“We are getting away from the stereotypical short sleeve shirts, half shell helmets and high boots,” says Motor One’s Webb. “That is transitioning into cargo pants, over the ankle boots, with Kevlar on the knees and hips, with Kevlar jackets. You are seeing more and more agencies going to full face or three quarter helmets. More and more agencies are going to Bluetooth systems. Once you put your helmet on, the communications are synced with their helmet already.”

These changes are not going to happen overnight, however, as law enforcement is, at its core, very traditional.

“With our uniform, the only change I would say is not using the half shell helmet, which has already saved the life of one of our motor officers who was involved in a crash and hit the lower back of the helmet into the curb,” says Oklahoma State Police’s Riddle. “Other than that, we still wear the traditional uniform that is common here. Except for the Hayabusas, where we use riding pants and jackets with armor built in. The uniform deal for me is an ongoing battle, and I hope to move it forward someday.”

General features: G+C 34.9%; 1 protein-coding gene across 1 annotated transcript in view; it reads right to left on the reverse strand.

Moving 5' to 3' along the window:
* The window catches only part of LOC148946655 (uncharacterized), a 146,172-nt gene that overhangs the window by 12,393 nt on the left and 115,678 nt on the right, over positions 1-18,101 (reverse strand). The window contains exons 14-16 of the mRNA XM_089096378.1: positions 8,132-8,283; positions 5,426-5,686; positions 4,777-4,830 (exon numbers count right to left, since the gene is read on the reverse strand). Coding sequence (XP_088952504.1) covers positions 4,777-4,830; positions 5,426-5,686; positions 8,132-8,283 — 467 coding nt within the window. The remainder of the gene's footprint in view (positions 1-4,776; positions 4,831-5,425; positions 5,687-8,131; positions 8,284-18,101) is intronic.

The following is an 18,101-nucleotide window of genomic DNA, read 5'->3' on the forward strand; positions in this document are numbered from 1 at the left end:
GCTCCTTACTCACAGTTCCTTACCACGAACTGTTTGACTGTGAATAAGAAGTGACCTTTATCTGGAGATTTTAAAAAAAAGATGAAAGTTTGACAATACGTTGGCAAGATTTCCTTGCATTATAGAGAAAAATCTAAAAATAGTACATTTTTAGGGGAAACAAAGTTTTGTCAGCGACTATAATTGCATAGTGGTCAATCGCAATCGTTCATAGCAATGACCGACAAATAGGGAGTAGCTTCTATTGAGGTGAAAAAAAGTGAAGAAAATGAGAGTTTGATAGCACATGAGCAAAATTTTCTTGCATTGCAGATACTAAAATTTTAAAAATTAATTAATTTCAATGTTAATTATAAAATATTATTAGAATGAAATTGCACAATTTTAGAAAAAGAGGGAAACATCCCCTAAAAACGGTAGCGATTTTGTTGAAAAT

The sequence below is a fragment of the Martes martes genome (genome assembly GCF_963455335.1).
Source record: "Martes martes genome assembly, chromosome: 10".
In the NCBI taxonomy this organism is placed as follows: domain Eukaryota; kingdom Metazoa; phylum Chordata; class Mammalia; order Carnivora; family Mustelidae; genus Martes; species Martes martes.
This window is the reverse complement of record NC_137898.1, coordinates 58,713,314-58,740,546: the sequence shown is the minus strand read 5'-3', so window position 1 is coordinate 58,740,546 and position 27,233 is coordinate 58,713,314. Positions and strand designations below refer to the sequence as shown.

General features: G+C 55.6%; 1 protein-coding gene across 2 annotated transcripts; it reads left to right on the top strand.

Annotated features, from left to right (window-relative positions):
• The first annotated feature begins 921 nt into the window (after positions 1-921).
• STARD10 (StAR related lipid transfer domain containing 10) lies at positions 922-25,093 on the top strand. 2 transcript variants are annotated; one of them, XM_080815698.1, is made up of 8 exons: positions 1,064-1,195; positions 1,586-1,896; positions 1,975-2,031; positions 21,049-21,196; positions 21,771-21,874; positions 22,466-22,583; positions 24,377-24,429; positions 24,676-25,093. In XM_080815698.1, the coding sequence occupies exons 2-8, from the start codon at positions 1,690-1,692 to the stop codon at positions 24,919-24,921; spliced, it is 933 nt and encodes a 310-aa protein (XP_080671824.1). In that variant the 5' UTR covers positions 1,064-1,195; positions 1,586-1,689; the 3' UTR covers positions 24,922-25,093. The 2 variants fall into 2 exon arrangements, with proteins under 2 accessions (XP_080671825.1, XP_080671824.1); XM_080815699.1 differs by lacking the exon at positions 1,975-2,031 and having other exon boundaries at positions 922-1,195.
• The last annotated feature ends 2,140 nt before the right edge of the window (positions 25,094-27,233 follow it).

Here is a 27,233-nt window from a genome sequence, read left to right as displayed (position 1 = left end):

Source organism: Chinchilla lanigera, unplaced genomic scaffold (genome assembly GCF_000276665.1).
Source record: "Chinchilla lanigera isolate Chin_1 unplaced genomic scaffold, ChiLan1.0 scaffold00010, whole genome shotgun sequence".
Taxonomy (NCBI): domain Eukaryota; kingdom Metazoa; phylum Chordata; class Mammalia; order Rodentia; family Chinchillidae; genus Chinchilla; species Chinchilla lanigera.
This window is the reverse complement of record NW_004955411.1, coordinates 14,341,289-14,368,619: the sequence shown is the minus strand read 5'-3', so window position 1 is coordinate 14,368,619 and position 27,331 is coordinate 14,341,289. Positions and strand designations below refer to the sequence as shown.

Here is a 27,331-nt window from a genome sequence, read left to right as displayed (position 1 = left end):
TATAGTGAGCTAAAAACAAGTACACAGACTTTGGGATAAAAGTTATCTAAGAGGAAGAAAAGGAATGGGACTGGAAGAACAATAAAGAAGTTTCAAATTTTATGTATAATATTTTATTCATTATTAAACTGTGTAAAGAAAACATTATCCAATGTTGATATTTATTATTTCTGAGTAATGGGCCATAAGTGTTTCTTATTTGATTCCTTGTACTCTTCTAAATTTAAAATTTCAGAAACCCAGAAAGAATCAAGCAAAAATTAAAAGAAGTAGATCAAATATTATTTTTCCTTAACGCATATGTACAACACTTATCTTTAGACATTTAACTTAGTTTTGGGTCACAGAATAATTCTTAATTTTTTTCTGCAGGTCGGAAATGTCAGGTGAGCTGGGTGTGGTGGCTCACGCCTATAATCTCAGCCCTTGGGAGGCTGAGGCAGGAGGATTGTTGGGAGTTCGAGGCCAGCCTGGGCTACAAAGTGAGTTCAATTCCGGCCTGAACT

Motorcycles have been in police use for more than 100 years and will be around as long as motorcycles are a viable form of transportation. Motorcycles, when used correctly, are too effective not to be utilized.